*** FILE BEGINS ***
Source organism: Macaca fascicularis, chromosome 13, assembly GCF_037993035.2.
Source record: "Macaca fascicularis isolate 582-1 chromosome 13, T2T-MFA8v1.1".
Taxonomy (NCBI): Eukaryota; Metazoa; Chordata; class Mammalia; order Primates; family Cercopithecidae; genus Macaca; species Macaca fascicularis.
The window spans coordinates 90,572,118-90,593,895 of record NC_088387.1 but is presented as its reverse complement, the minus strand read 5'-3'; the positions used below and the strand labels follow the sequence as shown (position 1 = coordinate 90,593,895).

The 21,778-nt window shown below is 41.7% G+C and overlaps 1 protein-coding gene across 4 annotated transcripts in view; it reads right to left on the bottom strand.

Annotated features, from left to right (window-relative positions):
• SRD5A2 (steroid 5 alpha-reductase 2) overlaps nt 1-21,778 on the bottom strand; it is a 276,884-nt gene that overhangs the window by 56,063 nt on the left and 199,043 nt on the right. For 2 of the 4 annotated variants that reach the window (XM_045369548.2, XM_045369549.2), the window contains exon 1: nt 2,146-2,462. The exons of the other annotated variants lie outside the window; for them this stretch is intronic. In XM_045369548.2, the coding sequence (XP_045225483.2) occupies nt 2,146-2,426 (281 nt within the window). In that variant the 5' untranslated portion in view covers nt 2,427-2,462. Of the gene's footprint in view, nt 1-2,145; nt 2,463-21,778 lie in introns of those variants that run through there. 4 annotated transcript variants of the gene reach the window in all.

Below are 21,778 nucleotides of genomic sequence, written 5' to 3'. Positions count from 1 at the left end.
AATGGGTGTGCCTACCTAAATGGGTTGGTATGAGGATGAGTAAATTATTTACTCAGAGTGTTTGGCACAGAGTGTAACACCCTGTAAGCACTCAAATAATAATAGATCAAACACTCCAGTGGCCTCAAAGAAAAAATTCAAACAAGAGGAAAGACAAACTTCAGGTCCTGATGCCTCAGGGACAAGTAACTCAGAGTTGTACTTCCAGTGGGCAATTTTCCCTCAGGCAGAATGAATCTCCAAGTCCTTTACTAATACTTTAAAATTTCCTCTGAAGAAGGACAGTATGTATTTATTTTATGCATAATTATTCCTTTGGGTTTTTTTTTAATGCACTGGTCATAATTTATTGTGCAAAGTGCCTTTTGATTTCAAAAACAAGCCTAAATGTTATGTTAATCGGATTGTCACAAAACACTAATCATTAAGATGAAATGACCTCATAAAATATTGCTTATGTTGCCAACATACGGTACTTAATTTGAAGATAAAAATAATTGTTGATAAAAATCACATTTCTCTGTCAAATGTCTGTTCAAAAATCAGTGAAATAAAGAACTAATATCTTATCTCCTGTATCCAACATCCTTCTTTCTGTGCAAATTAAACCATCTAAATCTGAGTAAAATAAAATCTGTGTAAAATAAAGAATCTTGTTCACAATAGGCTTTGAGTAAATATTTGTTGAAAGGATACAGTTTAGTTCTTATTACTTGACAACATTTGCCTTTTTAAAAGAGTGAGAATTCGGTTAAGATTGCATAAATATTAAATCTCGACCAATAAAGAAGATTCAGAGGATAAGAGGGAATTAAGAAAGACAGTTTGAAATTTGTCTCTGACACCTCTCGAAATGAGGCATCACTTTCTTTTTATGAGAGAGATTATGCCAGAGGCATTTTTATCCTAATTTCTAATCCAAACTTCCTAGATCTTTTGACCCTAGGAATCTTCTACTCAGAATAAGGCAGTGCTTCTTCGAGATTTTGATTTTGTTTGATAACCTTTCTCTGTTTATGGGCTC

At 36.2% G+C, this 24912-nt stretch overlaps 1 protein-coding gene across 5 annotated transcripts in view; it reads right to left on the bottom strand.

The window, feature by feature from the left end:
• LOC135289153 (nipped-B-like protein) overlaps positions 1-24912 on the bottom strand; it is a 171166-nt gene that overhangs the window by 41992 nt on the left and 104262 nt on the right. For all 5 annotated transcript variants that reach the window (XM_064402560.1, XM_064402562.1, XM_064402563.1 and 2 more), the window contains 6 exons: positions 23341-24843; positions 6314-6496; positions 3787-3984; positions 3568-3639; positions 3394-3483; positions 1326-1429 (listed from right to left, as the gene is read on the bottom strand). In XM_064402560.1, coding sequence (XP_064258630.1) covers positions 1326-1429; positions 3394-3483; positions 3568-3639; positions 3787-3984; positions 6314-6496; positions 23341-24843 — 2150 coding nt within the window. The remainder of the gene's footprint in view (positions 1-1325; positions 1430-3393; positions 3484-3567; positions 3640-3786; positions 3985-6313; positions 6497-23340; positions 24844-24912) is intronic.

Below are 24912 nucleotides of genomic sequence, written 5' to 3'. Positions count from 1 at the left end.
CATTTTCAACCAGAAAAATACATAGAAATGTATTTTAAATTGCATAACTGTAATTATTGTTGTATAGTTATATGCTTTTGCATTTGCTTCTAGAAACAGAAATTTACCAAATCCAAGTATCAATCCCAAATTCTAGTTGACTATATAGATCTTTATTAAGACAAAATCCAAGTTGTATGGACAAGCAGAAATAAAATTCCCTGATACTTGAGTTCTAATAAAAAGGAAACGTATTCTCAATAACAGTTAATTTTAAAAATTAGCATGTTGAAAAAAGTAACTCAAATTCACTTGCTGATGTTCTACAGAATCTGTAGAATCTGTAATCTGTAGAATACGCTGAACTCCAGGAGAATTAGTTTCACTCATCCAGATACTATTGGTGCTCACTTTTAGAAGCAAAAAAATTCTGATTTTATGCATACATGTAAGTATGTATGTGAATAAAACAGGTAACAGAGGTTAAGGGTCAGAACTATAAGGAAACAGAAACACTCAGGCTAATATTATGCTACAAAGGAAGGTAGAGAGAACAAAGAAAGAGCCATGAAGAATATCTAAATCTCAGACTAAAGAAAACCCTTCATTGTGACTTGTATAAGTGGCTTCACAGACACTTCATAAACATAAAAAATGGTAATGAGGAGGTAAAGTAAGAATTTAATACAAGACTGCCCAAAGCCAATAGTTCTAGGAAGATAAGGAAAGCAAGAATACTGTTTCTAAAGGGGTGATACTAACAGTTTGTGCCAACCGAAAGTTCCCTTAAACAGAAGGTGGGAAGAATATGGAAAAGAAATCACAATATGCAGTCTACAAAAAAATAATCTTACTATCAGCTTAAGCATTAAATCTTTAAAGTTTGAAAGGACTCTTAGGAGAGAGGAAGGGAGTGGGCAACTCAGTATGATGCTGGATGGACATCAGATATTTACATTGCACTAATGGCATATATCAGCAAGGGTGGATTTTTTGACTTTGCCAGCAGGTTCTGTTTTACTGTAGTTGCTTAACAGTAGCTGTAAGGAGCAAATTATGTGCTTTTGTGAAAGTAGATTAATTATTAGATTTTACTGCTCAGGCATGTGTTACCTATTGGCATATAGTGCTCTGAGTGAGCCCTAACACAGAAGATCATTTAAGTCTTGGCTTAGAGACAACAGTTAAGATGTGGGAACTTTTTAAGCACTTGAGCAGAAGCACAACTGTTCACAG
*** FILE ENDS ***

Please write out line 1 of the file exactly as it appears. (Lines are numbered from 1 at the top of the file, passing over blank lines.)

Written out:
Source organism: Macaca fascicularis, chromosome 13, assembly GCF_037993035.2.